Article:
Pioneers of the Black Atlantic: Five Slave Narratives from the Enlightenment, 1772-1815

By Henry Louis Gates Jr.; William L. Andrews | Go to book overview

PREFACE

Reader,

THE FOLLOWING NARRATIVE is as plain and artless, as it is surprising and extraordinary. Plausible reasonings may amuse and delight, but facts, and facts like these, strike, are felt, and go home to the heart. Were the power, grace, and providence of God ever more eminently displayed, than in the conversion, success, and deliverances of John Marrant? He and his companion enter the meeting at Charleston together; but the one is taken, and the other is left. He is struck to the ground, shaken over the mouth of hell, snatched as a brand from the burning; he is pardoned and justified; he is washed in the atoning blood, and made happy in his God. You soon have another view of him, drinking into his master's cup; he is tried and perplexed, opposed and despised; the neighbors hoot at him as he goes along; his mother, sisters and brother, hate and persecute him; he is friendless, and forsaken of all. These uneasy circumstances call forth the corruptions of his nature, and create a momentary debate, whether the pursuit of ease and pleasure was not to be preferred to the practice of religion, which he now found so sharp and severe? The stripling is supported and strengthened. He is persuaded to forsake his family and kindred altogether. He crosses the fence, which marked the boundary between the wilderness and the cultivated country; and prefers the habitations of brutal residence, to the less hospitable dwellings of enmity to God and godliness. He wanders, but Christ is his guide and protector. Who can view him among the Indian tribes without wonder? He arrives among the Cherokees, where gross ignorance wore its rudest forms, and savage despotism exercised its most terrifying empire. Here the child, just turned fourteen, without sling or stone, engages, and with the arrow of prayer pointed with faith, wounded Goliah [Goliath], and conquers the king.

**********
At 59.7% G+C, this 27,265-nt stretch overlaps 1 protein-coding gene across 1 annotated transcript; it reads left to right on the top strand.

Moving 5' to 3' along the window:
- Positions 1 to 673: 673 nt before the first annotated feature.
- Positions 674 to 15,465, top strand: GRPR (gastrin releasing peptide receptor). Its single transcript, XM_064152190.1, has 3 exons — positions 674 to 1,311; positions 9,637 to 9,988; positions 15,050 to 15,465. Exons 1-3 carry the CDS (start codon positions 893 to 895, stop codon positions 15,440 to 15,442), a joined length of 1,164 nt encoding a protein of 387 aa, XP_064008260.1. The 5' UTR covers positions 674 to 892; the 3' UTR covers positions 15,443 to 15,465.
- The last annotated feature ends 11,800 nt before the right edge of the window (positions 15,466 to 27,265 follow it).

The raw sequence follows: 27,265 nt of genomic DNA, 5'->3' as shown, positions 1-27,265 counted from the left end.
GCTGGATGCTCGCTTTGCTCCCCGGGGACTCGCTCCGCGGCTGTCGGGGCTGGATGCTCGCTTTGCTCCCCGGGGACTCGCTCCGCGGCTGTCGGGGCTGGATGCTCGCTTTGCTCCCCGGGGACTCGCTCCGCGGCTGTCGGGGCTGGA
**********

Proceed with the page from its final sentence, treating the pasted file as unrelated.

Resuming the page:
The untutored monarch feels the truth, and worships the God of the Christians; the seeds of the Gospel are disseminated among the Indians by a youthful hand, and Jesus is received and obeyed.

The subsequent incidents related in this Narrative are great and affecting; but I must not anticipate the reader's pleasure and profit.

The novelty or magnitude of the facts contained in the following

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